Saturday, April 2, 2016

On Writing Goals

My dad works hard. Really, really hard.

He worked hard as a student. (Ha, ha, that part isn't true. He wasn't a very good student.)

He worked hard for his father doing construction work.

He worked hard as a baseball player.

He worked hard as a teacher.

He worked hard as a coach. (He's in the Pennsylvania Hall of Fame as a wrestling coach.)

And when he left teaching to become a financial planner... you guessed it... he worked hard.

When he made that switch (from teacher to financial planner), it was a REALLY big move. He was going from something very safe and secure to a job where his family would depend on his production alone. His income would be entirely based on sales.

My father read a lot of books to prepare him for this transition. Many of these books were self-help and motivational business books. I was only fifteen at the time, but my father would pass some of these books on to me and I would read them.

One of these books was Rhinoceros Success, by Scott Alexander.

In Rhinoceros Success, Alexander teaches you to charge after your goals like... you guessed it... a rhinoceros.

The book is cheesy. Parts of it are silly. There are religious elements to it.

When I was in ninth grade I loved it.

One of the best elements of the book was the lesson in goal-setting. Alexander tells you to write your goals on a 3x5 card (one goal per card) and place them on the night stand next to your bed. You write your goals as if they have already been accomplished and every night and every morning the first and last thing you do is to read your goals and visualize them.

The visualization part is really important. You have to picture yourself already accomplishing your goal. So I did it. I wrote a goal out and put it by my bed and started visualizing success.

I had just finished reading the book, so only had one week to visualize my goal before the first track meet of the season. It was the spring of my ninth grade year at Unami Junior High School. I decided that my goal was to break the 5 minute barrier in the mile run (1600 meters for you modern types).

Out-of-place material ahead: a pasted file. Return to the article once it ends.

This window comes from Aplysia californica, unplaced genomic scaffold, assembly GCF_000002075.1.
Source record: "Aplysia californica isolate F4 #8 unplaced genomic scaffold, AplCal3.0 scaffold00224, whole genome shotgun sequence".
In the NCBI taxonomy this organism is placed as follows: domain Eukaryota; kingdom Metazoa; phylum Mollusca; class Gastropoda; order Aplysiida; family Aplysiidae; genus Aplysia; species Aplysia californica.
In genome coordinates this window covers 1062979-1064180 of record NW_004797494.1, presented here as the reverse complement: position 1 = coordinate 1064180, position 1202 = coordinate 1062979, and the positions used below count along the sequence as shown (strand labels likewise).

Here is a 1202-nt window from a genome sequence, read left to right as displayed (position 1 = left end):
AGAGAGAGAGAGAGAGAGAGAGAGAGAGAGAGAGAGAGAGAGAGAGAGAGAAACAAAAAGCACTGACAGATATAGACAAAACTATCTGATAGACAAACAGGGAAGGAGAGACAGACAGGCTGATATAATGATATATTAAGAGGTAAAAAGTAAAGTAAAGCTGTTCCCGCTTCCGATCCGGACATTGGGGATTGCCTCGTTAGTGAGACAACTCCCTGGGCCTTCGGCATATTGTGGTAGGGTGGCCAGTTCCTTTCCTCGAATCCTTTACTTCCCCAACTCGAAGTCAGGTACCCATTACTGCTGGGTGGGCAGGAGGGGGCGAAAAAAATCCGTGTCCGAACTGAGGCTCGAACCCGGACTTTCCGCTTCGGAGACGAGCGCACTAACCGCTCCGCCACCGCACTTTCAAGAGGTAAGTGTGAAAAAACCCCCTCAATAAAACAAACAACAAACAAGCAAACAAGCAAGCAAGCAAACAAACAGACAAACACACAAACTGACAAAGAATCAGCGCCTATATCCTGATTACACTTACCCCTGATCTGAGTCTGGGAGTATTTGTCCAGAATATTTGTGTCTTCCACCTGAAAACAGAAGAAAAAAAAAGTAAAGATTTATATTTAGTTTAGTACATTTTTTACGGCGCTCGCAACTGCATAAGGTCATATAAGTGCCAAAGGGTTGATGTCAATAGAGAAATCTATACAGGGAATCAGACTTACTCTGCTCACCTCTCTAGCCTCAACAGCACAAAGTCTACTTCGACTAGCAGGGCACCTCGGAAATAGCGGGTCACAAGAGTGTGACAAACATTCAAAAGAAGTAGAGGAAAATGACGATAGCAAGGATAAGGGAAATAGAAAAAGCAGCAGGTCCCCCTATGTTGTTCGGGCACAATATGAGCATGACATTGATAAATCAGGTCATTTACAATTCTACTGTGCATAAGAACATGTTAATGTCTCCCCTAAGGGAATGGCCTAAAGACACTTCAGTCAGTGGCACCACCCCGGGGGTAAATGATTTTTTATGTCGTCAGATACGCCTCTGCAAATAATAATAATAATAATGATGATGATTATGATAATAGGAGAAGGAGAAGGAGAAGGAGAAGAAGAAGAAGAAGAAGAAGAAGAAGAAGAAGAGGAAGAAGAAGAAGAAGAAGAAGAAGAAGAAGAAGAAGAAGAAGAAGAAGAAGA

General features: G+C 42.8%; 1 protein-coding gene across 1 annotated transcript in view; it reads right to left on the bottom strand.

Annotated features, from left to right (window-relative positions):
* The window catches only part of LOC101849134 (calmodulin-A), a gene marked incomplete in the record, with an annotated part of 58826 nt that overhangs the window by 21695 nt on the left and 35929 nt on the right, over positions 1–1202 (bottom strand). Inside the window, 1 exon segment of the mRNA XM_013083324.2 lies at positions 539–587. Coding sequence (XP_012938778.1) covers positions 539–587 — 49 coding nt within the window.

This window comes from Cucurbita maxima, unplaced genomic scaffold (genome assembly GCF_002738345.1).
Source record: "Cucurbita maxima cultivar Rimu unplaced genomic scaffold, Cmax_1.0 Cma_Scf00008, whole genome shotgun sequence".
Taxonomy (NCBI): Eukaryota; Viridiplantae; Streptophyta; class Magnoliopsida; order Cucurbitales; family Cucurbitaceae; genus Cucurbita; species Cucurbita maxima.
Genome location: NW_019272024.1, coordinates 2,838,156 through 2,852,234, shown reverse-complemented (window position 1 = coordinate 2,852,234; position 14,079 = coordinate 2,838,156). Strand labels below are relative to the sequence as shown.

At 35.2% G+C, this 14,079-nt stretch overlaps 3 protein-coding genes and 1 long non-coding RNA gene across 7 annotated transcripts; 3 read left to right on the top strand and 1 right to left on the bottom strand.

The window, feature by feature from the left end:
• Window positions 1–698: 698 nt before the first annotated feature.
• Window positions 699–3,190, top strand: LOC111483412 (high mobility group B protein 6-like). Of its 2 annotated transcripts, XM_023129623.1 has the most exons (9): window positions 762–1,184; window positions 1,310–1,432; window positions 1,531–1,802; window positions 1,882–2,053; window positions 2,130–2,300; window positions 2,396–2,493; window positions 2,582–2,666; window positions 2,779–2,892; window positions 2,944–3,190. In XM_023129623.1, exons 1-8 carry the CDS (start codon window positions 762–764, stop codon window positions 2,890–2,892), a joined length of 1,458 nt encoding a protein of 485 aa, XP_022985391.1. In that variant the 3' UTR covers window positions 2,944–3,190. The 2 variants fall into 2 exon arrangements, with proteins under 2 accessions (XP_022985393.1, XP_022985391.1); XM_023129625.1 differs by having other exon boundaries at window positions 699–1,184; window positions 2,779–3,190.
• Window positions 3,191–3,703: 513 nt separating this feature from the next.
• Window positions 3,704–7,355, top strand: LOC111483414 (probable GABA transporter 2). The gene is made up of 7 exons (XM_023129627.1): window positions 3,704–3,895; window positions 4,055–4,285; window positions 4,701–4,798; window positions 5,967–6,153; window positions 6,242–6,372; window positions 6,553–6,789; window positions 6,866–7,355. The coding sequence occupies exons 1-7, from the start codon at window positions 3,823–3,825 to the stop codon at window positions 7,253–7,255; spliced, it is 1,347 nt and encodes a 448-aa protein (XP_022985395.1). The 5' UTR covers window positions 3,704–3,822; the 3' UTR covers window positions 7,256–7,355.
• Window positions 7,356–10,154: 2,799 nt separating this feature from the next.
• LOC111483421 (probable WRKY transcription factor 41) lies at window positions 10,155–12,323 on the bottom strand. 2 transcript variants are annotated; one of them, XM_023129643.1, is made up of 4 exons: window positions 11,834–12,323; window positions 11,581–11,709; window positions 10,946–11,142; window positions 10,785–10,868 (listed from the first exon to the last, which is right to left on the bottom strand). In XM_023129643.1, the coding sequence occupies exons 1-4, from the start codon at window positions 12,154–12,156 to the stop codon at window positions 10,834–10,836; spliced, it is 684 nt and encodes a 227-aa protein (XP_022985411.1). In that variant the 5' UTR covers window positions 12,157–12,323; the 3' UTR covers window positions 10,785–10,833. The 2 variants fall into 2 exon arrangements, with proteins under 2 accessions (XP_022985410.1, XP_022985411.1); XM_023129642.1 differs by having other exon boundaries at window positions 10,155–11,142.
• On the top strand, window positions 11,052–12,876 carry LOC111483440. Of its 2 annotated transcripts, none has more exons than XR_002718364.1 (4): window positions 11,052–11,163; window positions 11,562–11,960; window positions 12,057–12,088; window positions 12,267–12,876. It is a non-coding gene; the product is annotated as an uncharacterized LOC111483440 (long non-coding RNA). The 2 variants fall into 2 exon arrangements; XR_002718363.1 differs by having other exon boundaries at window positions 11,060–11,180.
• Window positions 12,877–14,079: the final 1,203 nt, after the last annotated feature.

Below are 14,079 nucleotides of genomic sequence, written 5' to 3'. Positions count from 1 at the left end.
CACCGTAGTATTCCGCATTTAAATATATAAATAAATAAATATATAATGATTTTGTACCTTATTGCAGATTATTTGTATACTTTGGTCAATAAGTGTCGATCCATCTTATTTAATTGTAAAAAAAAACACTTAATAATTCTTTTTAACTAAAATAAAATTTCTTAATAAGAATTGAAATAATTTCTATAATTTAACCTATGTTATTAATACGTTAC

To make my visualizations more specific, I wrote out my quarter mile splits for the four laps.


And what happened when race day arrived?

First quarter - hit my split.
Second quarter - one second slow.
Third quarter - one second fast.
Fourth quarter - well, check out what my dad wrote in the bottom corner of my goal card...

I hit my goal on the nose. I ran 4:54 and broke the school record for the mile! Here I am doing it...

By the end of of the season I'd run a 4:45 mile and took second place in the league championships!

Why am I sharing this with you? Because it's time for me to become more goal oriented with my writing. If I want to be a successful author, I need to first define what success is, and then I need to set the goals to make it happen.

Wanting to be successful is different from doing the things necessary to make it happen.

Signing off. I need to get a 3x5 card.

Saturday, February 6, 2016

Promo Campaign

Today is day one of something I've never attempted before: a promotional campaign!

Last month (as most of you already know), I released Shadow of the Knight, the third novel in my epic fantasy series The Orb. Now it's time to kick the tires and light the fires and get this series airborne. 

For the next week books one and two (Eternal Knight and Child of the Knight) will be on sale for $.99. 

I have the following promoters lined up:

Today: me. Blog post, Facebook post, tweet.
Sunday: Book Barbarian (uh oh, Superbowl Sunday! Hope it doesn't burn me.)
Monday: Bargain Booksy
Tuesday: Ereader News Today
Wednesday: Books Butterfly
Thursday: BKnights
Friday: Open
Saturday: Open
Monday: Robin Reads

Hopefully the campaign will raise the visibility of The Orb and generate a lot of excitement for my novels. I'm very proud of my novels, and very happy with how they've done, but a guy can dream, can't he?

If you've enjoyed my novels please take a moment to let others know about the promotion. The $.99 price for the first two novels will only last for a week. And don't forget to review. Reviews are hugely helpful!

Here's a little bonus for you loyal blog readers... the original artwork for book four: